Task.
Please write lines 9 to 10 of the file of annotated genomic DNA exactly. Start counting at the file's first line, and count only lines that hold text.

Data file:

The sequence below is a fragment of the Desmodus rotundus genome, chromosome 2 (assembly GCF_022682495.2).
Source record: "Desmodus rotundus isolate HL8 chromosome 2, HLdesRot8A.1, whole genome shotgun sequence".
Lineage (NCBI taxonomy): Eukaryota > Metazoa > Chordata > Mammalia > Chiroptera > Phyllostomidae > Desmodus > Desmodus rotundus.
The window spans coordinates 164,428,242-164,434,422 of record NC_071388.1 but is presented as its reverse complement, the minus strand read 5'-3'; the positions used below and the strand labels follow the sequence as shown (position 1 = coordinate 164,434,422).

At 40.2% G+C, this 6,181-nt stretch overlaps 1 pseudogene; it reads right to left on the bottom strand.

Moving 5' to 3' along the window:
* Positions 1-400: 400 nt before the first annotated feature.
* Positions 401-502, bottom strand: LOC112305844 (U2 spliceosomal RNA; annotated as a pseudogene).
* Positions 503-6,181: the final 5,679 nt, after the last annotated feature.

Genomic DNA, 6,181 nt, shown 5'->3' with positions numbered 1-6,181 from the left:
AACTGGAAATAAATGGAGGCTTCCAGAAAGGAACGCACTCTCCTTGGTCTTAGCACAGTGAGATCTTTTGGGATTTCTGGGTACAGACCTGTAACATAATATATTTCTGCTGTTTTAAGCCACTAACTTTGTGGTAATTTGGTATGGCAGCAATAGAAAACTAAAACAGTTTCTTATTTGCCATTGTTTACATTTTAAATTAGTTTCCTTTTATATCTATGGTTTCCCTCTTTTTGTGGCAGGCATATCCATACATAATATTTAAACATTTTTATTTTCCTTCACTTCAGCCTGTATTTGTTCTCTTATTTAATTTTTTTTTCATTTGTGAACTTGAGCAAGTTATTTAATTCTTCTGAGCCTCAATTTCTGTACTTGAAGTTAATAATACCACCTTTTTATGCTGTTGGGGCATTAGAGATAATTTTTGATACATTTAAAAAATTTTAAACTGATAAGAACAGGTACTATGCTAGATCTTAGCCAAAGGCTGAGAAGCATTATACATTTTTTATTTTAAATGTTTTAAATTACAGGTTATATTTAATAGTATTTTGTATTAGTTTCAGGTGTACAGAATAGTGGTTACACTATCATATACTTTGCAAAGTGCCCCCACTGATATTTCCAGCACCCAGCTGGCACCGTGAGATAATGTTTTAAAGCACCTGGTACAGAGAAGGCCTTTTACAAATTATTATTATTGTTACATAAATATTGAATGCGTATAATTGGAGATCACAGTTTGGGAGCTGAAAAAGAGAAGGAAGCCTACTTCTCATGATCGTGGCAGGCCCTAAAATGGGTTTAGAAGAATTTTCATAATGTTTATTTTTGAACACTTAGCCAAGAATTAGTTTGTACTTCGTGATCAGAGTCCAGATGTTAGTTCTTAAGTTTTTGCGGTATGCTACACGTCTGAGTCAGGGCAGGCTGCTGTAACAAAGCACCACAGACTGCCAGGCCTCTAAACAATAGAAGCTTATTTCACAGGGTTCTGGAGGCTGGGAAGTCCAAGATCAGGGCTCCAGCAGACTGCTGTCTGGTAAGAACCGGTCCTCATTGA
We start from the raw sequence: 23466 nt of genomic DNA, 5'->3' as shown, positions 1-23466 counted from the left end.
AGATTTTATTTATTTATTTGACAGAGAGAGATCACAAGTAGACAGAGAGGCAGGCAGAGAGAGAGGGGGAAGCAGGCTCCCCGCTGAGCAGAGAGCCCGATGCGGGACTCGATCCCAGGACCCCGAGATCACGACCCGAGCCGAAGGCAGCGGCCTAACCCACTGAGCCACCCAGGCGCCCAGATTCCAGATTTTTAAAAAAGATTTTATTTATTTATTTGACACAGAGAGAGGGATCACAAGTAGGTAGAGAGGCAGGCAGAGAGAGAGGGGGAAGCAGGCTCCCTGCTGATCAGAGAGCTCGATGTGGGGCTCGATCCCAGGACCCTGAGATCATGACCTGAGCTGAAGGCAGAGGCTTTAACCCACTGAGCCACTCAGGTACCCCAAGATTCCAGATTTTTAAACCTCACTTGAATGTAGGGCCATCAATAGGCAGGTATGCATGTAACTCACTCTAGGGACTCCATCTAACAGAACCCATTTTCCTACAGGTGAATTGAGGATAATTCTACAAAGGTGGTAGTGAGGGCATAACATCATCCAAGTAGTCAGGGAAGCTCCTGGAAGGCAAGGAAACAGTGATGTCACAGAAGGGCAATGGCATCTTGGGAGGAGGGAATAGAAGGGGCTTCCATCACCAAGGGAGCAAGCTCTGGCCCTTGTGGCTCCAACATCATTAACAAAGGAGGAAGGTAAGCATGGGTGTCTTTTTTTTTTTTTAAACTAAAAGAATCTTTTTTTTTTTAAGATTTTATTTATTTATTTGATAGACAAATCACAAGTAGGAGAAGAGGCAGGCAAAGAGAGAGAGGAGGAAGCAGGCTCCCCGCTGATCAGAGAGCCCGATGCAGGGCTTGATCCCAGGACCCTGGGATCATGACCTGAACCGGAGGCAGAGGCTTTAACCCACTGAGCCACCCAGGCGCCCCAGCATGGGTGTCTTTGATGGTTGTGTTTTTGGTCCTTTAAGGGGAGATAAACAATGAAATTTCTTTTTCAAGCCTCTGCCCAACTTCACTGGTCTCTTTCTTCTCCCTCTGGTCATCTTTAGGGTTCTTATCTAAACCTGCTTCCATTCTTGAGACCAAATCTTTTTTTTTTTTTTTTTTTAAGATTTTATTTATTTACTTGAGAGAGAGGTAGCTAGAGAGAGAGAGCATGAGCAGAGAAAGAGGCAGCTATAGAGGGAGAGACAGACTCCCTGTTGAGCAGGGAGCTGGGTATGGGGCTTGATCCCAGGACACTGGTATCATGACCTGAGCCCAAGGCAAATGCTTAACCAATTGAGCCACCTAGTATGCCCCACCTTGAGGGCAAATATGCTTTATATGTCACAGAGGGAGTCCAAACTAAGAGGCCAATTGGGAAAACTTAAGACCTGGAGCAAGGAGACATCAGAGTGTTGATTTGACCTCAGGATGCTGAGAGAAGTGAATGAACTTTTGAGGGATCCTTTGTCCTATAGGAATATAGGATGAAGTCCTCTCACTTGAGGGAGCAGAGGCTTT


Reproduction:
* Positions 503-6,181: the final 5,679 nt, after the last annotated feature.

Genomic DNA, 6,181 nt, shown 5'->3' with positions numbered 1-6,181 from the left: